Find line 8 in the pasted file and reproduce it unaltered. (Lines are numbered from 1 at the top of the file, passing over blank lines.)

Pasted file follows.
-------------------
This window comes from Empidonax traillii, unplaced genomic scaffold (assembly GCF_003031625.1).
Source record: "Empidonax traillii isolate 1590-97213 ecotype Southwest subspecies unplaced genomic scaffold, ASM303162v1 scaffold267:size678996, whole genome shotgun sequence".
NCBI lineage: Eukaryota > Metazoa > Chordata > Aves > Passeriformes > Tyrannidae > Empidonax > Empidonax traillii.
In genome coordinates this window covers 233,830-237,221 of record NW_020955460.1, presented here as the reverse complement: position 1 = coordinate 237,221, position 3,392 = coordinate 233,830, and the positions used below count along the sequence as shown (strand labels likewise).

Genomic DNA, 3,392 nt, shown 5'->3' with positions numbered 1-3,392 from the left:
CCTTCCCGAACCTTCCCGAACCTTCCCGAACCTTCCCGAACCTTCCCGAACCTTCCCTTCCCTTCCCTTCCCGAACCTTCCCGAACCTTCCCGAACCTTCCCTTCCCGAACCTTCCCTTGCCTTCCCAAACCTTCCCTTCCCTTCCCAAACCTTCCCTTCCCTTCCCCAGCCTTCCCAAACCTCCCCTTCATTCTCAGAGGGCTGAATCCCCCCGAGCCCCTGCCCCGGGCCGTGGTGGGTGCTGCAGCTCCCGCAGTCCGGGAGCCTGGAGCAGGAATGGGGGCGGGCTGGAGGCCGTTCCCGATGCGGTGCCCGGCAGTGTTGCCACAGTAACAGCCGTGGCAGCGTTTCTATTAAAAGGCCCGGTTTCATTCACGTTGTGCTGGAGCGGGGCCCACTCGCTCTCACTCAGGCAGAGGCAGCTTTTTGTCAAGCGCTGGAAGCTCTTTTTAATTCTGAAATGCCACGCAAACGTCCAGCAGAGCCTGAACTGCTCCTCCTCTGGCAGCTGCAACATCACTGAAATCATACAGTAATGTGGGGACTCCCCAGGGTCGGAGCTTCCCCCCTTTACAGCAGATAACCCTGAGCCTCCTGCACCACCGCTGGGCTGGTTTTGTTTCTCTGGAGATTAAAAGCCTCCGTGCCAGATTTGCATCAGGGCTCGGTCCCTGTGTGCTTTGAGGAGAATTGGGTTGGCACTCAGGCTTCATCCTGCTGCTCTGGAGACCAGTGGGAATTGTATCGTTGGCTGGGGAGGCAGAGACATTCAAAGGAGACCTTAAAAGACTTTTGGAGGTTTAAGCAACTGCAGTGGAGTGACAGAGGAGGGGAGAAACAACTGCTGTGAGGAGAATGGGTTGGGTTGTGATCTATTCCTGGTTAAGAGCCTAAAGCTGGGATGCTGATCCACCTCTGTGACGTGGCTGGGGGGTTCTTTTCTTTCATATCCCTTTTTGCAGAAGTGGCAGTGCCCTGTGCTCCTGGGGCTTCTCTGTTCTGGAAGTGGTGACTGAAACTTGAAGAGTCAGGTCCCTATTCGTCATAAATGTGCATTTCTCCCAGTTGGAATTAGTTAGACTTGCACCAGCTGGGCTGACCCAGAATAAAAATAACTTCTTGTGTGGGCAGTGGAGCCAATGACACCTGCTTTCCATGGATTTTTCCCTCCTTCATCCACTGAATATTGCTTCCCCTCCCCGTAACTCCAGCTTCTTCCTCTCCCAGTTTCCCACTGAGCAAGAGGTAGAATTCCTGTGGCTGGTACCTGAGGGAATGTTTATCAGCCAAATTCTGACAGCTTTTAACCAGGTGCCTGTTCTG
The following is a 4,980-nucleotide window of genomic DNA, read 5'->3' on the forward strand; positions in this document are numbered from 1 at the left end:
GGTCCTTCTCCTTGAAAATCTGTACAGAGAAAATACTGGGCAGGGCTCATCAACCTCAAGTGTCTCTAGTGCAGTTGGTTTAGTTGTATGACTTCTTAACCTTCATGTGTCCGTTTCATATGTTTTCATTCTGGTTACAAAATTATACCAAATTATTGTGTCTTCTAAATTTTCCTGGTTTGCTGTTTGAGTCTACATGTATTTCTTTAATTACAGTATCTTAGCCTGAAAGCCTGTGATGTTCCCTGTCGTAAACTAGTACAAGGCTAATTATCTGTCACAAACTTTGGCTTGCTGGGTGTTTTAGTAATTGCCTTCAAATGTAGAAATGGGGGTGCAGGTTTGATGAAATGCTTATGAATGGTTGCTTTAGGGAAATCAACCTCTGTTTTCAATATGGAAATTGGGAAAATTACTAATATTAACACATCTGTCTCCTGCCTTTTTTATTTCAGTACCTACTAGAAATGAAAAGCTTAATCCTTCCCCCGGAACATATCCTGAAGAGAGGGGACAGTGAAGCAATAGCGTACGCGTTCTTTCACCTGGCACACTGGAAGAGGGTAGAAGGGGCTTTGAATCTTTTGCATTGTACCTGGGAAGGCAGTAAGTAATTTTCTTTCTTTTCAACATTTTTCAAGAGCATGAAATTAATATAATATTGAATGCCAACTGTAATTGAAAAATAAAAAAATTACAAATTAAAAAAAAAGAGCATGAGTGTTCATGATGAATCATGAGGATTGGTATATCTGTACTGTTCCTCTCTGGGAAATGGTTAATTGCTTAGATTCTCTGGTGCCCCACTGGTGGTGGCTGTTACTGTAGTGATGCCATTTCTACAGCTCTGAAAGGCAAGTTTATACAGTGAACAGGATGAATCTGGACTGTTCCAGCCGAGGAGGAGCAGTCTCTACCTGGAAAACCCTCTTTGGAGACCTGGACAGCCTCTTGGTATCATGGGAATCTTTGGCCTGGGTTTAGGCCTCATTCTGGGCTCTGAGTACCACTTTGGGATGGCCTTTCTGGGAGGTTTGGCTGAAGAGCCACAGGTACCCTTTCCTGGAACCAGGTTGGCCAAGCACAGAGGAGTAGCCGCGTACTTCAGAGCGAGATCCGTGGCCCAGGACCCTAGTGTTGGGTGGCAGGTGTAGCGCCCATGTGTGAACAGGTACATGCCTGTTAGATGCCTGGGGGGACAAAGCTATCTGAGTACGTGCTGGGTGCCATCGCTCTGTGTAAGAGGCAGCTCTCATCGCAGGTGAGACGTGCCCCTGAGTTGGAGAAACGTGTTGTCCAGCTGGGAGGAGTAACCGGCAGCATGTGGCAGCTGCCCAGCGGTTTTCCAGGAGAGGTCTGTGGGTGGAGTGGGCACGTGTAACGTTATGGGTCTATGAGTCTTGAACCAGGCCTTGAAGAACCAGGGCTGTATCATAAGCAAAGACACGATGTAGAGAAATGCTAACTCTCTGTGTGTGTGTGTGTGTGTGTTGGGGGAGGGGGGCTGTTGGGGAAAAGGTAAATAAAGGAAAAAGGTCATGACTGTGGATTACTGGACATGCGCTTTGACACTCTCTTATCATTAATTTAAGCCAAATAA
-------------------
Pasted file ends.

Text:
GGTCCTTCTCCTTGAAAATCTGTACAGAGAAAATACTGGGCAGGGCTCATCAACCTCAAGTGTCTCTAGTGCAGTTGGTTTAGTTGTATGACTTCTTAACCTTCATGTGTCCGTTTCATATGTTTTCATTCTGGTTACAAAATTATACCAAATTATTGTGTCTTCTAAATTTTCCTGGTTTGCTGTTTGAGTCTACATGTATTTCTTTAATTACAGTATCTTAGCCTGAAAGCCTGTGATGTTCCCTGTCGTAAACTAGTACAAGGCTAATTATCTGTCACAAACTTTGGCTTGCTGGGTGTTTTAGTAATTGCCTTCAAATGTAGAAATGGGGGTGCAGGTTTGATGAAATGCTTATGAATGGTTGCTTTAGGGAAATCAACCTCTGTTTTCAATATGGAAATTGGGAAAATTACTAATATTAACACATCTGTCTCCTGCCTTTTTTATTTCAGTACCTACTAGAAATGAAAAGCTTAATCCTTCCCCCGGAACATATCCTGAAGAGAGGGGACAGTGAAGCAATAGCGTACGCGTTCTTTCACCTGGCACACTGGAAGAGGGTAGAAGGGGCTTTGAATCTTTTGCATTGTACCTGGGAAGGCAGTAAGTAATTTTCTTTCTTTTCAACATTTTTCAAGAGCATGAAATTAATATAATATTGAATGCCAACTGTAATTGAAAAATAAAAAAATTACAAATTAAAAAAAAAGAGCATGAGTGTTCATGATGAATCATGAGGATTGGTATATCTGTACTGTTCCTCTCTGGGAAATGGTTAATTGCTTAGATTCTCTGGTGCCCCACTGGTGGTGGCTGTTACTGTAGTGATGCCATTTCTACAGCTCTGAAAGGCAAGTTTATACAGTGAACAGGATGAATCTGGACTGTTCCAGCCGAGGAGGAGCAGTCTCTACCTGGAAAACCCTCTTTGGAGACCTGGACAGCCTCTTGGTATCATGGGAATCTTTGGCCTGGGTTTAGGCCTCATTCTGGGCTCTGAGTACCACTTTGGGATGGCCTTTCTGGGAGGTTTGGCTGAAGAGCCACAGGTACCCTTTCCTGGAACCAGGTTGGCCAAGCACAGAGGAGTAGCCGCGTACTTCAGAGCGAGATCCGTGGCCCAGGACCCTAGTGTTGGGTGGCAGGTGTAGCGCCCATGTGTGAACAGGTACATGCCTGTTAGATGCCTGGGGGGACAAAGCTATCTGAGTACGTGCTGGGTGCCATCGCTCTGTGTAAGAGGCAGCTCTCATCGCAGGTGAGACGTGCCCCTGAGTTGGAGAAACGTGTTGTCCAGCTGGGAGGAGTAACCGGCAGCATGTGGCAGCTGCCCAGCGGTTTTCCAGGAGAGGTCTGTGGGTGGAGTGGGCACGTGTAACGTTATGGGTCTATGAGTCTTGAACCAGGCCTTGAAGAACCAGGGCTGTATCATAAGCAAAGACACGATGTAGAGAAATGCTAACTCTCTGTGTGTGTGTGTGTGTGTGTTGGGGGAGGGGGGCTGTTGGGGAAAAGGTAAATAAAGGAAAAAGGTCATGACTGTGGATTACTGGACATGCGCTTTGACACTCTCTTATCATTAATTTAAGCCAAATAA